Steam tables for water

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Can anybody post a link for the steam tables of water? Any would work that have specific volumes of the gas and liquid phases at all temperatures, and also have the specific enthalpies of each phase at each temperature.

thanks.
 

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  • #2
Tom Mattson
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The age of steam tables is over! The age of EES is here!

http://www.mhhe.com/engcs/mech/ees/ [Broken]

Seriously, you never have to interpolate in thermodynamics again.
 
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  • #3
Astronuc
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Thanks, Tom!
EES was developed by two professors, Dr. William Beckman and Dr. Sanford Klein, both of the University of Wisconsin. Their experience in teaching mechanical engineering thermodynamics and heat transfer showed that students were spending too much time looking up property information and solving equations for their homework problems, tasks that did not help the students master the subject material.
No kidding!

Instead we should have been learning the correlations and inter-relationships. In grad, my colleagues and I spent a lot of time building property models from scratch.

Meanwhile -
http://www.mrc-eng.com/Downloads/Saturated Water Properties.pdf

http://www.eas.asu.edu/~holbert/eee463/SteamTable.pdf (British units :rolleyes:)
 
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  • #4
russ_watters
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If you google "saturated steam table", you get thousands of useful hits...

I was introduced to EES but didn't spend much time with it. I'm a little unsure of this issue (sorry about the hijack...). For simple problems, being able to use a table can provide very fast answers. I think like with calculators, they are a good tool, but it is still an open question where the line should be drawn when cutting out unnecessary subjects to teach kids.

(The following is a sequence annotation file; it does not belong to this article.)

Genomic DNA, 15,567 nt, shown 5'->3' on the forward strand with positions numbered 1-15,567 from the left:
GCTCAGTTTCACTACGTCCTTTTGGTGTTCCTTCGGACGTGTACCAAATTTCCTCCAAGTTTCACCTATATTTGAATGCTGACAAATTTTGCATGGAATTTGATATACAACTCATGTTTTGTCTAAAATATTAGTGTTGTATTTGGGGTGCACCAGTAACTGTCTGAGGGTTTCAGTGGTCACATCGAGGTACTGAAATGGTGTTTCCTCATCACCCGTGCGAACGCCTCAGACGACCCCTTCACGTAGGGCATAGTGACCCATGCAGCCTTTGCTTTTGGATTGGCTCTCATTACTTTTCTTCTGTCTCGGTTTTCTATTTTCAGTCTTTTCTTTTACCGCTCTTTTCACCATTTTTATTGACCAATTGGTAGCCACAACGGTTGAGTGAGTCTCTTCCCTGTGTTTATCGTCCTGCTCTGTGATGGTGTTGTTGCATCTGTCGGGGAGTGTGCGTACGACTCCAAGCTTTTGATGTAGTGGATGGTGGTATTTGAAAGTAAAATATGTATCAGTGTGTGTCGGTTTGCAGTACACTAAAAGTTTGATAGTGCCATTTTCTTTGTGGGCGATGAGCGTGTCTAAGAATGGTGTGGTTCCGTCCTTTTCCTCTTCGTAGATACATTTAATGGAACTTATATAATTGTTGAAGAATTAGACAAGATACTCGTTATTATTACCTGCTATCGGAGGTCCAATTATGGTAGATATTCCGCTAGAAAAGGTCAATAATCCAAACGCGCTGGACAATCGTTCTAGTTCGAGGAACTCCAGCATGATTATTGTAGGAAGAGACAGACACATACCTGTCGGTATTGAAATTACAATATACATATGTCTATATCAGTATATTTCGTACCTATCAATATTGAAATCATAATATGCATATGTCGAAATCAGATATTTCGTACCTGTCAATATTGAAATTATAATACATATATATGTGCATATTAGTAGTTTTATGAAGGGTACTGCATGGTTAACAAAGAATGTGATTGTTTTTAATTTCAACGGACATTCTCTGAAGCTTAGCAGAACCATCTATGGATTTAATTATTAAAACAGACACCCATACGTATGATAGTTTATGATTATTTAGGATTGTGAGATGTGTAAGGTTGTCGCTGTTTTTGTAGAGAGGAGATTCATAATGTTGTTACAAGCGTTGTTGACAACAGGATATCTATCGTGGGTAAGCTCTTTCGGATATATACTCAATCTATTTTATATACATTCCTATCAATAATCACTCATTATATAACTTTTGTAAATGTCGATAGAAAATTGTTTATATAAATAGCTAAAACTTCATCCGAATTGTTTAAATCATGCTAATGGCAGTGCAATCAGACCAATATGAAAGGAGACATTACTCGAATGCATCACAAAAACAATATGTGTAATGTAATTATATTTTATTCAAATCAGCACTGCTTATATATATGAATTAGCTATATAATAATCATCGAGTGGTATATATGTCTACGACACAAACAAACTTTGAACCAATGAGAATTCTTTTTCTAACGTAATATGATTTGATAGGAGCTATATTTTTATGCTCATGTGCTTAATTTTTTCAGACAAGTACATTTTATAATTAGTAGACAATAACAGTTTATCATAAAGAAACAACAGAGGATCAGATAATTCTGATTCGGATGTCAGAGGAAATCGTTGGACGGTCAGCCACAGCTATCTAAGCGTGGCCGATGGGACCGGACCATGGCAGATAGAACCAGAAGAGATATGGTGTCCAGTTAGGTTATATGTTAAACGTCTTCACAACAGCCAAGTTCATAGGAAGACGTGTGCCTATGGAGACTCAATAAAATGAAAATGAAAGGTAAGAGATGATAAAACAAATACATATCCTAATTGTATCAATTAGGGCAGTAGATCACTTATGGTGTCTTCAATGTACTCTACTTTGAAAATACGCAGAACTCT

That said, I recently found a "table" while doing a problem at work that was form-based: you enter in one property and it gives you the rest. Very slick (sorry, don't have the link on my home comp).

And what about my Psych chart!?
 
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psychometric charts are certainly mad, although they are really useful when calculating humidities.
 
  • #6
Mech_Engineer
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One of these days I'm going to need a lot of thermodynamic properties for a couple of working fluids, and that will be the day I talk my employer into buying me a copy of RefProp:

http://www.nist.gov/srd/nist23.htm" [Broken]

For now though, if I need some thermo properties I either look them up in my Thermo book, or the free http://webbook.nist.gov/chemistry/fluid/" [Broken].

In my opinion, familiarity with T-S and H-S diagrams (as old-fashioned as they may be) can be very useful in the visualization of power and refrigeration cycles, something that simply looking up single properties using a piece of software wouldn't really help with... Still, it is true that a large chunk of my time in Thermo 1 & 2 was spent looking up properties of air, steam, and R-144a.
 
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